CHARLIE: The first three digits of a social are assigned by the zip code of the applicant.

And the next two break down numbers from the same area into smaller, easier to manage blocks.

Even if we focus on numbers generated in Southern California, that still leaves us with a lot of data.

But in California, each hospital is assigned a batch of social security numbers based on birthrate projections.

Which gives us another filter.


So then, by looking at the remaining numbers issued around the time that Crystal's baby would have been born... we can apply a sorting algorithm.


(computer beeps)


That'll pull out anomalous data in packets, which we can further break down.

Right. Good.

You know, I started playing golf last year because my dad plays golf, you know, Don plays golf, so I thought it might be something we could do together.

Sounds great.

Except that I was terrible.

You know, my body wouldn't do what it was supposed to do, and the math of the ball trajectory was always being challenged by... reality.

And right away, I-I-I wanted to quit.

I think I tend to give up on things that I don't learn quickly.

Which is a character flaw that I am working on.

So, did you get better at golf?

No, I'm still terrible, but I'm improving.

I'm enjoying the journey.

You know, if we put something like this in the filter, I think that it would...

Oh, yeah.

Yeah, that makes it -- that makes it so much more... elegant.

There she is.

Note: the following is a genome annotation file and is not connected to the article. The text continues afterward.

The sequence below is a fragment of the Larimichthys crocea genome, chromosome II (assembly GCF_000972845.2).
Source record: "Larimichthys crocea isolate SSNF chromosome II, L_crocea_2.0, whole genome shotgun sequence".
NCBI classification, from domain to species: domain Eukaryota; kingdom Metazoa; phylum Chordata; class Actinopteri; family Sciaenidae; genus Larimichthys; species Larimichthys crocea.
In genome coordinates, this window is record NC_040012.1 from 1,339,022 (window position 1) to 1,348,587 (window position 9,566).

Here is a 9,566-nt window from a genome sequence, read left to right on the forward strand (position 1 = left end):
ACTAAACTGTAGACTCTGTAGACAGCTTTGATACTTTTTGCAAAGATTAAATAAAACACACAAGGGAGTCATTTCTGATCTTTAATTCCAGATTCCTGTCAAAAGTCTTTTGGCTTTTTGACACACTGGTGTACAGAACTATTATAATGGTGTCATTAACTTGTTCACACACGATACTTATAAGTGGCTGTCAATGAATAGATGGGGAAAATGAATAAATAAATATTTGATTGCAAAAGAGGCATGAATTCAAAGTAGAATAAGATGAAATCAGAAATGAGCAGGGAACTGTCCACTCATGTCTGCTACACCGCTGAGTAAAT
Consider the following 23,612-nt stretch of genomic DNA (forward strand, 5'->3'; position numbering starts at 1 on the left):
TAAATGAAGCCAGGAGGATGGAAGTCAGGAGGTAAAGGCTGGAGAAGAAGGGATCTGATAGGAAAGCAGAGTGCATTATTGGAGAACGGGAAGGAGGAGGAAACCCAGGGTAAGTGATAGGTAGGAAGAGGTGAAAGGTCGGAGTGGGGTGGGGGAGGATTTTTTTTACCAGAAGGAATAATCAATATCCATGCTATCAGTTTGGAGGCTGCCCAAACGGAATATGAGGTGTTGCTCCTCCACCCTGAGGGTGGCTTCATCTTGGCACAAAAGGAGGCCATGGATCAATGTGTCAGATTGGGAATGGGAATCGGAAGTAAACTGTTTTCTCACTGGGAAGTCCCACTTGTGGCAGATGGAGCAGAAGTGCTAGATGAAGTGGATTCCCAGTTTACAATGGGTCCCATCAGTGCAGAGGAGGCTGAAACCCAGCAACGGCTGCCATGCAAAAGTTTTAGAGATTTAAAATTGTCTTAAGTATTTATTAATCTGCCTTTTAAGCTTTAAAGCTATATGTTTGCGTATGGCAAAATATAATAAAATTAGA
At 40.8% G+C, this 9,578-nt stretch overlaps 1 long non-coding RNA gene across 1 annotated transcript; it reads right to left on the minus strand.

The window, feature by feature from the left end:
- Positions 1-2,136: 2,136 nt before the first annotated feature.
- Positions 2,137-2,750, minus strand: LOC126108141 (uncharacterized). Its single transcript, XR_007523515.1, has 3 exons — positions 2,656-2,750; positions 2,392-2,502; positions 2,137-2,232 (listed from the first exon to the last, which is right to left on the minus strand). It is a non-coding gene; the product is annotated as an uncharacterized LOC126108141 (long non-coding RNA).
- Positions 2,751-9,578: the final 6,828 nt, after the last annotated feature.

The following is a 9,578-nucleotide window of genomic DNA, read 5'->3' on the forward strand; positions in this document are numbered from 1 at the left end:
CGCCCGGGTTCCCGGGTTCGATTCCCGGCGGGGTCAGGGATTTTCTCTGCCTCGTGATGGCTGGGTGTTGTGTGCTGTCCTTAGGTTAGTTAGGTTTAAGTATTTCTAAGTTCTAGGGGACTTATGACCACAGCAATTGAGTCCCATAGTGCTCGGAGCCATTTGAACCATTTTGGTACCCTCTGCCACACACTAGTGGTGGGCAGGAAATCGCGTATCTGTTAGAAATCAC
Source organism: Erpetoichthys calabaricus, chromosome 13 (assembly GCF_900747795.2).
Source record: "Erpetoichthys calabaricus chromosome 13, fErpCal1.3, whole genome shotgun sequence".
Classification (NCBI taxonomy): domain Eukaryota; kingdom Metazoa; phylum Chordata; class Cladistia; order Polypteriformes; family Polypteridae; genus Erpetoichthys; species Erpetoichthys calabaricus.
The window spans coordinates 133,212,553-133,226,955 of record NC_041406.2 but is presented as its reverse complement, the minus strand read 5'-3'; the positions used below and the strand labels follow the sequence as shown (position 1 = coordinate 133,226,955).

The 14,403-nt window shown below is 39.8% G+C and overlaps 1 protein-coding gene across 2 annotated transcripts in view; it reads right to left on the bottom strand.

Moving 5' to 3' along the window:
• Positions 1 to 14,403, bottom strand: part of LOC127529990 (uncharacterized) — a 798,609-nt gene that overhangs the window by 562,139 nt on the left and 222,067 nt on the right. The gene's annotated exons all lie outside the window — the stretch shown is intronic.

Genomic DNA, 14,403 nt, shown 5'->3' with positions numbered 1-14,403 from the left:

(siren blares)

(cell phone rings)

COLBY: Hello?

Megan, a call for you came in from the switchboard.


She's beautiful, isn't she?

Yes, she is.

Crystal, it's time to come in.

I want to talk to Buck.

You need to trust me now.

I trust you to trace this phone call.

You have Buck call me and I might talk long enough for you to find me.


Hey, baby.

How are they treating you?

I screwed up, Crys.

I know you told me to wait, but I couldn't just...

Shh, don't let it get to you, Buck.

Screwing up's the part of life you learn from.

BUCK: I told them it was all me.

I'm going to plead guilty to everything.

You can turn yourself in now.

They have to let you go.

You sweet, silly boy.

You know how much I love you?

I love you, too, baby.

They can't keep us apart from each other forever.

You'll wait for me, won't you, Crys?


Hey, it's Eppes.

We need a helicopter and a roadblock.

CRYSTAL: Only two people in the world I ever loved, and I'm no good for either one of them.

What are you talking about?

Crys, you're my whole life.

Good-bye, Buck.



Signal's moving south.

She's running for Mexico.

She's got nothing left to lose.

Everything in front of her's fair game.

The Galton Board, huh?

You drop enough balls, you get a bell curve distribution.

Honestly Larry, I could do this all day long.

Watching what happens when you begin to block the paths.

The distribution changes, the patterns alters... and the ball no longer has a choice of where to fall.

All right, guys, heads up.

(sirens blare)

(cell phone rings)

MEGAN (on phone): It doesn't have to end this way.

I can't think of another way.